ADVANCING BUSINESS
IN SILICON VALLEY

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A CITY ON THE MOVE

COMPANIES WHO SAY ‘YES’ TO FREMONT

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Fremont the "hot new address" for startups

san-jose-mercury-news-logo-small.pngSan Jose Mercury News technology writer Michelle Quinn recently highlighted both Fremont and Berkeley as the “hot new address” for tech startups.

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Redefining What it Means to be a Silicon Valley City

business-journal.pngA supplement printed on July 31, 2015 in the Silicon Valley Business Journal. The supplement provided an overview of Fremont’s the business ecosystem.

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“With the BART expansion well underway, we’re excited to breathe new life into Silicon Valley with a projected 30,000 new jobs in Fremont by 2040.”

—Kelly Kline, Fremont Economic Development Director



Kim Marshall
Economic Development Specialist

While Fremont’s historic districts each have a unique identity, what they have in common are successful, family-owned, small businesses adding to the districts’ economic vibrancy of the city. Recently, we spoke with three of small-business entrepreneur…

While Fremont’s historic districts each have a unique identity, what they have in common are successful, family-owned, small businesses adding to the districts’ economic vibrancy of the city.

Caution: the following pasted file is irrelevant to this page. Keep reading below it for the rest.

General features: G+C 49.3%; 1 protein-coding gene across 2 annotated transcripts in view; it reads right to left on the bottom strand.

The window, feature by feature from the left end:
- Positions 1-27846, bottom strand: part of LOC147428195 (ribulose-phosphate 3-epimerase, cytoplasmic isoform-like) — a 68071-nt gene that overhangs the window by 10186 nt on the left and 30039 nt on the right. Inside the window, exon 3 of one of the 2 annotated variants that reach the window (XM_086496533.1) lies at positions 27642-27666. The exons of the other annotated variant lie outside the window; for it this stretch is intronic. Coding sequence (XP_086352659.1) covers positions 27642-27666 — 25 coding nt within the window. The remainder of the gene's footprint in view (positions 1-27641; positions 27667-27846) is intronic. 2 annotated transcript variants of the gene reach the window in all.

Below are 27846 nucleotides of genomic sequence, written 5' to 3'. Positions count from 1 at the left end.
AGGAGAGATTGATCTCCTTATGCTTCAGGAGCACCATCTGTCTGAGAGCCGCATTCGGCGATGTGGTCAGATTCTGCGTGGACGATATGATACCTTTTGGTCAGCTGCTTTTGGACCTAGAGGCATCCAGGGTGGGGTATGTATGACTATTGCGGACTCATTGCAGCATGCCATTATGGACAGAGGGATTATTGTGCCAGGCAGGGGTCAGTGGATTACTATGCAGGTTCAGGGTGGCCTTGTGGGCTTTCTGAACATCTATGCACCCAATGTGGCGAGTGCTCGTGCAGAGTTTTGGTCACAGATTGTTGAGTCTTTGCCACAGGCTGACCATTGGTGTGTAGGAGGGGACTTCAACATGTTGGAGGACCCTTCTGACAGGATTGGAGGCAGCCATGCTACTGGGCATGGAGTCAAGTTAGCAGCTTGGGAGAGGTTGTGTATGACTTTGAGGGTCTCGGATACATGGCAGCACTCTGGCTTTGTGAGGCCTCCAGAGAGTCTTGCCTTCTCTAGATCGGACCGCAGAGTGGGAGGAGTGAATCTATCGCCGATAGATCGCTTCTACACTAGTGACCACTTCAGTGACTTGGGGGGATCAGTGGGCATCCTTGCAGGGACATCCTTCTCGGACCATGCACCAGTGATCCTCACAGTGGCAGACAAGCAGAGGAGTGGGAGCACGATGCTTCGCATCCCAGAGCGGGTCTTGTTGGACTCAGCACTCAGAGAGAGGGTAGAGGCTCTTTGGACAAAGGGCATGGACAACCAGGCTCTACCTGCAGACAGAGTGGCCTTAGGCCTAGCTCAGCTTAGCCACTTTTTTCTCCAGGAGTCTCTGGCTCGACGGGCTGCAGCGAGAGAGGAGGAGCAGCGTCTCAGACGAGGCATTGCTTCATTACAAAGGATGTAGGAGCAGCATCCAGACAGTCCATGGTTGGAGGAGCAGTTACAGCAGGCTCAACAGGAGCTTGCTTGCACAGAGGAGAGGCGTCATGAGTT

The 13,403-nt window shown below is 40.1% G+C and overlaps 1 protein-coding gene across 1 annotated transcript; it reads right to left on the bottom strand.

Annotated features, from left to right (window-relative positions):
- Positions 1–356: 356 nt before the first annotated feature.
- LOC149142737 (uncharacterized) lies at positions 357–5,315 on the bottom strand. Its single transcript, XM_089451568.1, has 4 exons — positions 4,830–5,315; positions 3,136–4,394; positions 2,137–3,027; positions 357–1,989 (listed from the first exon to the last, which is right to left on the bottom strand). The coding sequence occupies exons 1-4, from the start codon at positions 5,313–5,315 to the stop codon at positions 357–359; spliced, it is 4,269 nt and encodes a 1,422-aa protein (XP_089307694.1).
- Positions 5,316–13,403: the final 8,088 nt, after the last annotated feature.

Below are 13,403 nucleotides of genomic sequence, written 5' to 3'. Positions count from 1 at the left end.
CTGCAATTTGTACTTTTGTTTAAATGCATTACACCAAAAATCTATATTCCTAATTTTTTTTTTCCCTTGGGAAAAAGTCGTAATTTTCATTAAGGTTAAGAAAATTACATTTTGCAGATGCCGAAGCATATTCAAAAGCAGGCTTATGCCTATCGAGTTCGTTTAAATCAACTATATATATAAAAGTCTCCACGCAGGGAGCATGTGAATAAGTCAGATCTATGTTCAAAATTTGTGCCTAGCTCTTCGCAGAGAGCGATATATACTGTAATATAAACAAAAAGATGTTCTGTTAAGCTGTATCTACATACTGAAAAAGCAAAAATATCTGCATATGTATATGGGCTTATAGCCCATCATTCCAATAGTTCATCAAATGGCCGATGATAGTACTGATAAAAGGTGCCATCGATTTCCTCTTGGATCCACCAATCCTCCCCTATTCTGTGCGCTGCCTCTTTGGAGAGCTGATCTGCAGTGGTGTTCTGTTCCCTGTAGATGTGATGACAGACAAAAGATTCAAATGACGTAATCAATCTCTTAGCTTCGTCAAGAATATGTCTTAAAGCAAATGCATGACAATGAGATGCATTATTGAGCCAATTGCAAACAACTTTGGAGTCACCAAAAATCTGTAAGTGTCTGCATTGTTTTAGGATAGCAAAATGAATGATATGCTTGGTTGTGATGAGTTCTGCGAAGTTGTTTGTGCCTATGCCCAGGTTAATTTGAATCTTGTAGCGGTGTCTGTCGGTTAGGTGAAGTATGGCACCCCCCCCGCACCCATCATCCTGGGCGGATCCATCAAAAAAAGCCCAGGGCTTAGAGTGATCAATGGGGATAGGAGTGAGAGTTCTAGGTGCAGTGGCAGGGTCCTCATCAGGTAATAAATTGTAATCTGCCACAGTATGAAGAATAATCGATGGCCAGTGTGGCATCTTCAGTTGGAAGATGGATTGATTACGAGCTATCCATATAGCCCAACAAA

Recently, we spoke with three of small-business entrepreneurs to hear their insights on what it takes to run a successful business.

Inkies Tattoo Studio Located in the Irvington District, owner, Robert Arquero works with a team of tattoo artists to provide skin art design services. When asked about the most important element of starting or running a successful business, Robert said it takes “great product, great service, and great environment.”

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Schmartboard Located in the Centerville District, Schmartboard’s Neal Greenberg, VP of Sales & Marketing, shared that they work with startups and multi-billion dollar corporations to design, fabricate, and assemble electronic circuits. Neal’s favorite marketing technique is to “entice potential customers to request a free sample (Schmartboard). Giving them a taste of something that solves a significant problem, with a reason to act now, is good marketing.”